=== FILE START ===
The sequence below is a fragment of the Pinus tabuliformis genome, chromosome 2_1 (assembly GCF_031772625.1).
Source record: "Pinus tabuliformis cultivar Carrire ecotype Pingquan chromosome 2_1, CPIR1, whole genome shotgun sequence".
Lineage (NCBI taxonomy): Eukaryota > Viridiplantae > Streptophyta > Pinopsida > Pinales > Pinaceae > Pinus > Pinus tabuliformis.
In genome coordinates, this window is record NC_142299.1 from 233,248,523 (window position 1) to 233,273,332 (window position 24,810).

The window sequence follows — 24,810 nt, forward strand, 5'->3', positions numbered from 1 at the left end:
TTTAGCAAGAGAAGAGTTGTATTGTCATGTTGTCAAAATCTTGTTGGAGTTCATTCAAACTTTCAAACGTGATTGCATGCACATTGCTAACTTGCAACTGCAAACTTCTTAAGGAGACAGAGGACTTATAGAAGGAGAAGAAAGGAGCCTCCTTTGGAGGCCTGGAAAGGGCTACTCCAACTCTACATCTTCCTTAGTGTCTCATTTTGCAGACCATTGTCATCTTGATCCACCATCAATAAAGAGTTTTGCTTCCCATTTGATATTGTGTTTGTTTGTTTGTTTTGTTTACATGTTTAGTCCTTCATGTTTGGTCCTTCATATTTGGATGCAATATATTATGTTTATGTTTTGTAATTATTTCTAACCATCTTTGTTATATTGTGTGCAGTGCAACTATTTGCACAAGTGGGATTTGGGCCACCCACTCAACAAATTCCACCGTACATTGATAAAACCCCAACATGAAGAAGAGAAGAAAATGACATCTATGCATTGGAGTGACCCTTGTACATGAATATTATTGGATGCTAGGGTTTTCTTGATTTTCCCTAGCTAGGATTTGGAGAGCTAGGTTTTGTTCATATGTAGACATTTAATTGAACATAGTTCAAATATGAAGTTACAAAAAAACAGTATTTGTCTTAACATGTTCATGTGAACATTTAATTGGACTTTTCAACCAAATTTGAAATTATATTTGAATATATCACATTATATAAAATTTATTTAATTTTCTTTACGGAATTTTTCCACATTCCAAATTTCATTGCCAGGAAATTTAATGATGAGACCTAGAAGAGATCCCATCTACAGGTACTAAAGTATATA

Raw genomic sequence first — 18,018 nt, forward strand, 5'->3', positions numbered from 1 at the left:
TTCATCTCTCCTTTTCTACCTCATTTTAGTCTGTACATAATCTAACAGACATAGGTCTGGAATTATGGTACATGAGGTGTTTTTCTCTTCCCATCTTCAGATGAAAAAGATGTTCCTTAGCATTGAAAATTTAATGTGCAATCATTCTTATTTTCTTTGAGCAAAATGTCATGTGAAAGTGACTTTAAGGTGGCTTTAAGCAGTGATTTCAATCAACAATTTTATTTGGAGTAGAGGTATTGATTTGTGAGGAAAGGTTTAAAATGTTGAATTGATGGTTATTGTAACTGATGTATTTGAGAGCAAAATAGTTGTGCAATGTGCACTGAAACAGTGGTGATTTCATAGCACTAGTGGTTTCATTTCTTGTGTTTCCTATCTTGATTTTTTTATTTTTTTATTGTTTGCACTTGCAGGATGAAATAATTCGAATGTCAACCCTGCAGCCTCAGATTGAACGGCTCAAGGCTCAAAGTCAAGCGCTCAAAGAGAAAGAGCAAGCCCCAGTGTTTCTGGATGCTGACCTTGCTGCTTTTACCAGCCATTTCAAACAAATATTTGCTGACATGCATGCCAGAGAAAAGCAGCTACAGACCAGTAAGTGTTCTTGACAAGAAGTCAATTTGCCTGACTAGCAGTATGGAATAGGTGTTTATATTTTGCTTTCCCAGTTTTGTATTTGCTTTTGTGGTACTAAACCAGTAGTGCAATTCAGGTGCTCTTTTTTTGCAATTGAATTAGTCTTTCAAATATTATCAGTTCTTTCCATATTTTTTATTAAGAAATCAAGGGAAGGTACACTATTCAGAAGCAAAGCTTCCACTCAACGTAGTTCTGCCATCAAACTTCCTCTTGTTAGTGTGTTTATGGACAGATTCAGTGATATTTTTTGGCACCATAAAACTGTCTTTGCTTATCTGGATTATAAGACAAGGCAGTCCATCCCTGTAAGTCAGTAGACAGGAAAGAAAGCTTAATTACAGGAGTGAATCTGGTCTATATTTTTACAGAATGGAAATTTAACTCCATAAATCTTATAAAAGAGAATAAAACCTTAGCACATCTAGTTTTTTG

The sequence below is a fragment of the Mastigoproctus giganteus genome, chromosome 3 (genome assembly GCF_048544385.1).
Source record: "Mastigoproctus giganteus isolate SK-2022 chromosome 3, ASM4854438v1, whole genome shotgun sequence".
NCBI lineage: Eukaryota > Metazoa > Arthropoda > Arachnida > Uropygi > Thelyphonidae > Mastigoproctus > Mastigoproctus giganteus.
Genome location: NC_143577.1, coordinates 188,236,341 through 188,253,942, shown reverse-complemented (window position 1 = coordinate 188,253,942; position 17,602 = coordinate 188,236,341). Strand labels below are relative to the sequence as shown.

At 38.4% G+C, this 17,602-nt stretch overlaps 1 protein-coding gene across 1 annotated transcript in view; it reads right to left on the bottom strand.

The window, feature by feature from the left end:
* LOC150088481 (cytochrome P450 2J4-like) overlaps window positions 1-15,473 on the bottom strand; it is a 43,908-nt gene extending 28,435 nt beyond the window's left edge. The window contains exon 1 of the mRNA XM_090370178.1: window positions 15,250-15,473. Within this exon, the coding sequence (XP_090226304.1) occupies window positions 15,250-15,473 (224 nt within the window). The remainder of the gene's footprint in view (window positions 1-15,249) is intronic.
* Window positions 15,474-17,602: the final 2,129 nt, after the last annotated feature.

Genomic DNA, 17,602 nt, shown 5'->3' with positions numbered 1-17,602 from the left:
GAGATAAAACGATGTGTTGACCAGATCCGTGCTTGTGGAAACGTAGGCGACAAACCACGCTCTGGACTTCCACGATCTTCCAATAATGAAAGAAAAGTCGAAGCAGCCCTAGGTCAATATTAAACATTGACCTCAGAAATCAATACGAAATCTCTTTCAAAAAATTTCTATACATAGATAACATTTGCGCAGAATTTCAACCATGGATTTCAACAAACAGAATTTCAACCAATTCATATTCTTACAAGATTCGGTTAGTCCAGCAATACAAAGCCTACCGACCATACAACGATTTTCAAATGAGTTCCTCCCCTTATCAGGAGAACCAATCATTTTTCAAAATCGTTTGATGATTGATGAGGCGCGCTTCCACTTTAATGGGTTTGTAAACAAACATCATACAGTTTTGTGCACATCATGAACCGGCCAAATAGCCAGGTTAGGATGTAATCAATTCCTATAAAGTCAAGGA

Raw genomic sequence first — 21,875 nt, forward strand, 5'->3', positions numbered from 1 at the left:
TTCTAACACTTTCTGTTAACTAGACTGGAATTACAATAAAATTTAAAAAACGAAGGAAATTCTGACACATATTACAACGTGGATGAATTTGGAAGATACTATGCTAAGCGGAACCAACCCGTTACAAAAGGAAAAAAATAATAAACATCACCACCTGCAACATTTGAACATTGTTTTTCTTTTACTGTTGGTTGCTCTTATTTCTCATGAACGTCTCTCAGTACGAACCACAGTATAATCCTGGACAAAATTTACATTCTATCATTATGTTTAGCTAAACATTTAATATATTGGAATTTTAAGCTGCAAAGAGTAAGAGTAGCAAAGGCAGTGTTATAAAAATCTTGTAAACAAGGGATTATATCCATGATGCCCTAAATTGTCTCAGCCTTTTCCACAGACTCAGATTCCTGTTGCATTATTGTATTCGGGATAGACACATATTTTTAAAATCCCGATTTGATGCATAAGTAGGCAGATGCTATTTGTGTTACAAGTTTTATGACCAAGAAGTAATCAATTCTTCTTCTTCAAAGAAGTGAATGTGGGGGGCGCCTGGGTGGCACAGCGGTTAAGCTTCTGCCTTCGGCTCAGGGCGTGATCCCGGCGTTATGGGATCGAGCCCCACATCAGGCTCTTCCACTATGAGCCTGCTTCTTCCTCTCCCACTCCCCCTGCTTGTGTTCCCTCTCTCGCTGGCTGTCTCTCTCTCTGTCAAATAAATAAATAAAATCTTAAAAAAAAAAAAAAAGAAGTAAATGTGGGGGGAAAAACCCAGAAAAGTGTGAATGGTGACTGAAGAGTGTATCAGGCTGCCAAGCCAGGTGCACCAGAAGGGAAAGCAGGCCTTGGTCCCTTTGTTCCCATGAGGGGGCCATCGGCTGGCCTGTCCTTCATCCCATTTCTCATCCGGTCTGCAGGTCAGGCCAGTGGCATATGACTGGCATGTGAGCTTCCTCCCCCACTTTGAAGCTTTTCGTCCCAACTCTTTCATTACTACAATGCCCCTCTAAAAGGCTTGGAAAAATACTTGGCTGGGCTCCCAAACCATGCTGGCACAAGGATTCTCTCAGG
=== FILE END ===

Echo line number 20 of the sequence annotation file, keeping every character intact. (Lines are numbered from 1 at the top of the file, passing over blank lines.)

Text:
TTCTAACACTTTCTGTTAACTAGACTGGAATTACAATAAAATTTAAAAAACGAAGGAAATTCTGACACATATTACAACGTGGATGAATTTGGAAGATACTATGCTAAGCGGAACCAACCCGTTACAAAAGGAAAAAAATAATAAACATCACCACCTGCAACATTTGAACATTGTTTTTCTTTTACTGTTGGTTGCTCTTATTTCTCATGAACGTCTCTCAGTACGAACCACAGTATAATCCTGGACAAAATTTACATTCTATCATTATGTTTAGCTAAACATTTAATATATTGGAATTTTAAGCTGCAAAGAGTAAGAGTAGCAAAGGCAGTGTTATAAAAATCTTGTAAACAAGGGATTATATCCATGATGCCCTAAATTGTCTCAGCCTTTTCCACAGACTCAGATTCCTGTTGCATTATTGTATTCGGGATAGACACATATTTTTAAAATCCCGATTTGATGCATAAGTAGGCAGATGCTATTTGTGTTACAAGTTTTATGACCAAGAAGTAATCAATTCTTCTTCTTCAAAGAAGTGAATGTGGGGGGCGCCTGGGTGGCACAGCGGTTAAGCTTCTGCCTTCGGCTCAGGGCGTGATCCCGGCGTTATGGGATCGAGCCCCACATCAGGCTCTTCCACTATGAGCCTGCTTCTTCCTCTCCCACTCCCCCTGCTTGTGTTCCCTCTCTCGCTGGCTGTCTCTCTCTCTGTCAAATAAATAAATAAAATCTTAAAAAAAAAAAAAAAGAAGTAAATGTGGGGGGAAAAACCCAGAAAAGTGTGAATGGTGACTGAAGAGTGTATCAGGCTGCCAAGCCAGGTGCACCAGAAGGGAAAGCAGGCCTTGGTCCCTTTGTTCCCATGAGGGGGCCATCGGCTGGCCTGTCCTTCATCCCATTTCTCATCCGGTCTGCAGGTCAGGCCAGTGGCATATGACTGGCATGTGAGCTTCCTCCCCCACTTTGAAGCTTTTCGTCCCAACTCTTTCATTACTACAATGCCCCTCTAAAAGGCTTGGAAAAATACTTGGCTGGGCTCCCAAACCATGCTGGCACAAGGATTCTCTCAGG